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ASU Electronic Theses and Dissertations

This collection includes most of the ASU Theses and Dissertations from 2011 to present. ASU Theses and Dissertations are available in downloadable PDF format; however, a small percentage of items are under embargo. Information about the dissertations/theses includes degree information, committee members, an abstract, supporting data or media.

In addition to the electronic theses found in the ASU Digital Repository, ASU Theses and Dissertations can be found in the ASU Library Catalog.

Dissertations and Theses granted by Arizona State University are archived and made available through a joint effort of the ASU Graduate College and the ASU Libraries. For more information or questions about this collection contact or visit the Digital Repository ETD Library Guide or contact the ASU Graduate College at

This report provides an overview of scramjet-powered hypersonic vehicle modeling and control challenges. Such vehicles are characterized by unstable non-minimum phase dynamics with significant coupling and low thrust margins. Recent trends in hypersonic vehicle research are summarized. To illustrate control relevant design issues and tradeoffs, a generic nonlinear 3DOF longitudinal dynamics model capturing aero-elastic-propulsive interactions for wedge-shaped vehicle is used. Limitations of the model are discussed and numerous modifications have been made to address control relevant needs. Two different baseline configurations are examined over a two-stage to orbit ascent trajectory. The report highlights how vehicle level-flight static (trim) and dynamic …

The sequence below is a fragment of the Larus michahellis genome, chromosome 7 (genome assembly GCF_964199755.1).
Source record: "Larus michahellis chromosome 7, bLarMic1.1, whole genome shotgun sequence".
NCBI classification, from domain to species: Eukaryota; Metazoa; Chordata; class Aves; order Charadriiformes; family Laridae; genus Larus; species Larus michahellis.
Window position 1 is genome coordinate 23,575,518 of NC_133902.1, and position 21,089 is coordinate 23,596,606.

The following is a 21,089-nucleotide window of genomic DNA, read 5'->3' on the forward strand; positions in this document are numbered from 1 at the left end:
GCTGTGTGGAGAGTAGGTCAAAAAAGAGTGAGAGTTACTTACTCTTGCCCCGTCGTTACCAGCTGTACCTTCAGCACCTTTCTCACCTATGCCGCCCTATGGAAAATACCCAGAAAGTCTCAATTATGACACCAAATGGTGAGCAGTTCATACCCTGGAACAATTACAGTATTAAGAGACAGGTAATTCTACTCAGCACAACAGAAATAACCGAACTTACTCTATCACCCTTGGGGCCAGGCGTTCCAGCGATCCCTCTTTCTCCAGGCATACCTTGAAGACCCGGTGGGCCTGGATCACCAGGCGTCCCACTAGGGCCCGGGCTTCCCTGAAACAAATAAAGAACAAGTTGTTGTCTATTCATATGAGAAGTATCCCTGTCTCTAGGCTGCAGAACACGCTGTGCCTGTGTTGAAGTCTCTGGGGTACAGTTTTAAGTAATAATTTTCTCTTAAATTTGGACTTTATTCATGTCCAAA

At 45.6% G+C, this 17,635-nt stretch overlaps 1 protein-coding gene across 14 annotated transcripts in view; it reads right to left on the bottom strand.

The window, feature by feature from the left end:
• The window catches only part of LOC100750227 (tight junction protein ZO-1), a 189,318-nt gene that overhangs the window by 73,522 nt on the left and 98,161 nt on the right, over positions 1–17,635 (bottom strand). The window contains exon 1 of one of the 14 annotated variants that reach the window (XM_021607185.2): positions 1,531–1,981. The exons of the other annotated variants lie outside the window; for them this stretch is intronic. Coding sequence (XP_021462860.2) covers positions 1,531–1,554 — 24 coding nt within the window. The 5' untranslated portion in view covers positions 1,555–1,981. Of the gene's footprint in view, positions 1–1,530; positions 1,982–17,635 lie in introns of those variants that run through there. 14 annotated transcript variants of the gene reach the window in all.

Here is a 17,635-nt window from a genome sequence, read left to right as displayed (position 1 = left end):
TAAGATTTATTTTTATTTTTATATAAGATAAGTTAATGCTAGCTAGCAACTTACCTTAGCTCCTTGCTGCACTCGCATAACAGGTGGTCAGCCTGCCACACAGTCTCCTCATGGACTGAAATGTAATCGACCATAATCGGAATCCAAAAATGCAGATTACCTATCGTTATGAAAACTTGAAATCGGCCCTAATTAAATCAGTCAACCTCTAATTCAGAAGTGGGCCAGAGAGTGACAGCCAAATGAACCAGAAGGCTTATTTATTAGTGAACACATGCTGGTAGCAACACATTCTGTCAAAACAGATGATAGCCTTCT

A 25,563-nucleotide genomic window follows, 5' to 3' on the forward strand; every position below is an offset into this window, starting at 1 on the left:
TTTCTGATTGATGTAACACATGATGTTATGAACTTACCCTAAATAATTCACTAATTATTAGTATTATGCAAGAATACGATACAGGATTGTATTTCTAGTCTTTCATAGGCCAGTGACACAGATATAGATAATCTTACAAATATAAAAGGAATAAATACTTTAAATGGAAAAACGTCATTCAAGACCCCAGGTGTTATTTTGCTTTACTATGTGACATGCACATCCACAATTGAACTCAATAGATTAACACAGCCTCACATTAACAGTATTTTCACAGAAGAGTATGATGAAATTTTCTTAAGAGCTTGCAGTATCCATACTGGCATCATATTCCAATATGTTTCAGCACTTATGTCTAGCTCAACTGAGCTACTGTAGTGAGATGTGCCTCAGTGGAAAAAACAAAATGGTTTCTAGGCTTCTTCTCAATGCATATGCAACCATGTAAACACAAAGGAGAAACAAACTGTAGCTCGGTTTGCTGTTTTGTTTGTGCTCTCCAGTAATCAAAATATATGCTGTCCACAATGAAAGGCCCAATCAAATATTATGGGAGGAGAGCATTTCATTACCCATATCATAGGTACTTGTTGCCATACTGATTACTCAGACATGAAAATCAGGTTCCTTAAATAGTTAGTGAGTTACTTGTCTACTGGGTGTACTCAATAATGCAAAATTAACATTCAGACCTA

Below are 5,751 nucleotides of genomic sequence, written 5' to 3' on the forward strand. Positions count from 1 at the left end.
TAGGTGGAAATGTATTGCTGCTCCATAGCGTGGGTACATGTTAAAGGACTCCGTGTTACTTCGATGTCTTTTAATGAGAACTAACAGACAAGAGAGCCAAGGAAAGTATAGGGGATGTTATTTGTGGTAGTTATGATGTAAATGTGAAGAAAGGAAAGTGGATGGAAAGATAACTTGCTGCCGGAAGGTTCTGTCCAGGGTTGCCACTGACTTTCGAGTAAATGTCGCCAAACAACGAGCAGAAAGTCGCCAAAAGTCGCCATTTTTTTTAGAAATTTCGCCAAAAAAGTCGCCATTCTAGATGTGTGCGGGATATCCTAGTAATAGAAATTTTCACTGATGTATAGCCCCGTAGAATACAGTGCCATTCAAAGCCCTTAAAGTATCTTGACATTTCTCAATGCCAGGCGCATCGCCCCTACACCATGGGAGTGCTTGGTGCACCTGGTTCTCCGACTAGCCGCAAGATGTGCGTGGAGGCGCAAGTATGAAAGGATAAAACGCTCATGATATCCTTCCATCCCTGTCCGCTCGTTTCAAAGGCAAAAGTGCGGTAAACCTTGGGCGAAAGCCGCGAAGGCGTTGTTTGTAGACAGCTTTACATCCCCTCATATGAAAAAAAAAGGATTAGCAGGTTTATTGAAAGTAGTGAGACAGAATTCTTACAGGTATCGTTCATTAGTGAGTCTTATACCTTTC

Dickeson, Jeffrey James, Rodriguez, Armando A, Tsakalis, Konstantinos, et al.
Created Date

This thesis addresses the design and control of three phase inverters. Such inverters are used to produce three-phase sinusoidal voltages and currents from a DC source. They are critical for injecting power from renewable energy sources into the grid. This is especially true since many of these sources of energy are DC sources (e.g. solar photovoltaic) or need to be stored in DC batteries because they are intermittent (e.g. wind and solar). Two classes of inverters are examined in this thesis. A control-centric design procedure is presented for each class. The first class of inverters is simple in that they …

Sarkar, Aratrik, Rodriguez, Armando A., Si, Jennie, et al.
Created Date